• Do not plan to stop by your pharmacy to pick up your prescriptions on your way out of town for an extended time. Take care of this important pre-travel task ahead of time. Any number of situations may cause the pharmacist not to be able to fill the prescription while you wait. Lamenting that your family is waiting for you in the parking lot in a car packed for vacation will not make a difference.
  • Please comply pleasantly when pharmacy personnel ask to see your ID. They do not make the laws regarding the purchase of certain drugs. They merely enforce them. Yes, you still need to provide ID even if you use the drive-thru window and even if the time is after 10:00 p.m. Dan once had to explain this to an angry drive-thru customer who shouted back, “No one carries their ID with them at night!”

Pharmacists deal with unpleasant people every day. In fact, being forced to deal with those people is one reason my husband retired earlier than he had planned.

Though I am sure you are not such a person, maybe these reminders will help you be a bit more patient with pharmacy personnel.

Sometimes a little patience is just what the doctor ordered.


  1. Debbie, when I read your first line, I wondered what in the world you would be writing about since Dan had been a pharmacist! But reading on, I appreciate the good advice and reminders about pharmacies that you were able to pass along. I think the patience advice is definitely applicable beyond pharmacists. So many people “on the other side of the window” are just simply following mandated guidelines and protocols they have no control over, and to yell at them unnecessarily is simply rude. Our actions always boil down to the golden rule!

  2. Debbie, I would have agreed with these points anyway, but hearing your husband is a retired pharmacist makes it all the more powerful. I worked retail all through highschool and college – oh my! There are a lot of people having difficulty, as Ann Voskamp would say. Thankfully, there were also a lot of great people, too. In my laundry room I keep a framed saying, “Be kind – for everyone you meet is fighting a hard battle.”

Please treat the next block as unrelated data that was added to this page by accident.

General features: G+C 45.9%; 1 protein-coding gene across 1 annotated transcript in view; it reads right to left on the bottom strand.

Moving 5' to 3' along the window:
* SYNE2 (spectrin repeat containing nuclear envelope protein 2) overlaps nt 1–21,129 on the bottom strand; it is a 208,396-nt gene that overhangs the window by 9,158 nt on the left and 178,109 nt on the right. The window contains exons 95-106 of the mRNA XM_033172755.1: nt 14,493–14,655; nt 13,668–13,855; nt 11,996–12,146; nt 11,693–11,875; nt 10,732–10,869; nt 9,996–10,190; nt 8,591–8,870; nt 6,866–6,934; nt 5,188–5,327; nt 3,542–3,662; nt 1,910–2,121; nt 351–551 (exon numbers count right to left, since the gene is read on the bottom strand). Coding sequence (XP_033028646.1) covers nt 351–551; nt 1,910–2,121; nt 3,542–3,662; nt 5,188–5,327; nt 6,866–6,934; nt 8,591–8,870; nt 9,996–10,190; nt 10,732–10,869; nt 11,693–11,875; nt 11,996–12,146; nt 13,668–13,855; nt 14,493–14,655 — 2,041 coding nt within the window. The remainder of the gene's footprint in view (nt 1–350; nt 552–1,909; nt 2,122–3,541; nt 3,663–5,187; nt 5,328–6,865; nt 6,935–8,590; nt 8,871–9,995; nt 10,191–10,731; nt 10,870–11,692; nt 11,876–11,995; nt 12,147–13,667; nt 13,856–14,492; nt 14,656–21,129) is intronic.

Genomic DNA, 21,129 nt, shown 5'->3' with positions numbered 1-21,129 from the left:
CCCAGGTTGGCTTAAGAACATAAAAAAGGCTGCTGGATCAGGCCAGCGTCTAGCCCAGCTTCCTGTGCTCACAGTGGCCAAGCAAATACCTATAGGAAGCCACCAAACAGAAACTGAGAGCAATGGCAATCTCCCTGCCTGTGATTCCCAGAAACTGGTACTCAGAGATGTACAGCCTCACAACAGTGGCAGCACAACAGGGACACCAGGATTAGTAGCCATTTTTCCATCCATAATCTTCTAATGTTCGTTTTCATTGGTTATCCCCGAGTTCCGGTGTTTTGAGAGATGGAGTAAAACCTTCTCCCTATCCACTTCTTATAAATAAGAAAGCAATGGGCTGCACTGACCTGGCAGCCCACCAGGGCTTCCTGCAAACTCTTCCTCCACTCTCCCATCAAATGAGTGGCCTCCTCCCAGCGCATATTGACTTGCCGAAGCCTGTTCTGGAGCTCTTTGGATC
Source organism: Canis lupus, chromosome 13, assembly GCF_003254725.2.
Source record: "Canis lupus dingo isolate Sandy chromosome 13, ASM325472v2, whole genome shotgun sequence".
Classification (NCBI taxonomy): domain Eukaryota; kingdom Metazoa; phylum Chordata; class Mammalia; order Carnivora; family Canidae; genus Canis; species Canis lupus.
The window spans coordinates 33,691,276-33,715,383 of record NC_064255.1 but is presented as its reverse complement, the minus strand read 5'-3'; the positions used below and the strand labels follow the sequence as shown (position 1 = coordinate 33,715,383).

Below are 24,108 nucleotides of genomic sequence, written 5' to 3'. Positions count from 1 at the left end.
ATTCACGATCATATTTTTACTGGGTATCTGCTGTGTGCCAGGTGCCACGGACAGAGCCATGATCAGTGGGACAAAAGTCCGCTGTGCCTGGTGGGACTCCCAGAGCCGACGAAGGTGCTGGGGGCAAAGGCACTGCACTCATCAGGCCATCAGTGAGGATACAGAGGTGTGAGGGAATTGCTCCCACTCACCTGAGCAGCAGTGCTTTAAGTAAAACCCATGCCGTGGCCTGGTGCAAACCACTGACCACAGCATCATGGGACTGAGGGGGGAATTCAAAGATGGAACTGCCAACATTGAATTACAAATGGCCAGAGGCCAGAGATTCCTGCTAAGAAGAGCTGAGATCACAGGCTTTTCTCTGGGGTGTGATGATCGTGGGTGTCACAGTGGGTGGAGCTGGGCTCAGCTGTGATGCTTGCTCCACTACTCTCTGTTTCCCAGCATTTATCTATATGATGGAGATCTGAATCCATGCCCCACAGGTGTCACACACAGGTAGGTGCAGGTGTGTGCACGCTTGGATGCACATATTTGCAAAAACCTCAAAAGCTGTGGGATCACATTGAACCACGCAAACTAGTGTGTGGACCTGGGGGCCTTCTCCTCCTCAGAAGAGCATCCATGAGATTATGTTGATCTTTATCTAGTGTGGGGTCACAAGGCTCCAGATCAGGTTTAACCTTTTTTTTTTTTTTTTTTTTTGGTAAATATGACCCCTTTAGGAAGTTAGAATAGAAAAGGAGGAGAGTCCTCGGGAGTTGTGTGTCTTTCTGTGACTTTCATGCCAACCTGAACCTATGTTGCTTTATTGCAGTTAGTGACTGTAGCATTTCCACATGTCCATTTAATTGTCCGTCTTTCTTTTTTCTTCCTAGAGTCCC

1. The framed saying about everyone you meet fighting a hard battle is a great reminder. I now wish in my last paragraph I had said something about having patience with more community “servants” than just pharmacists: hairdressers, librarians, bank tellers, teachers, etc.

    1. Jane, thanks for your inquiry! I cannot even confirm that I’ve had the first injection. For one thing, I can’t remember if I did or not. CVS tells me I did, but they don’t know where I had it. They just said it’s too soon for me to have the second one. Walgreen’s says they have no record that I got one. (CVS and Walgreen’s are typically the places where I get routine shots.) My doctor has no record of giving me the shot, The State of Indiana site that tracks injections Indiana residents have had has no record that I had one. I’m stuck. My doctor says it won’t hurt me to get one now whether or not I already had one. You would hope that in this age of computers, information would be shared and reliable!

Leave a Reply to Becky Van Vleet Cancel reply

Fill in your details below or click an icon to log in:

WordPress.com Logo

You are commenting using your WordPress.com account. Log Out /  Change )

Facebook photo

You are commenting using your Facebook account. Log Out /  Change )

Connecting to %s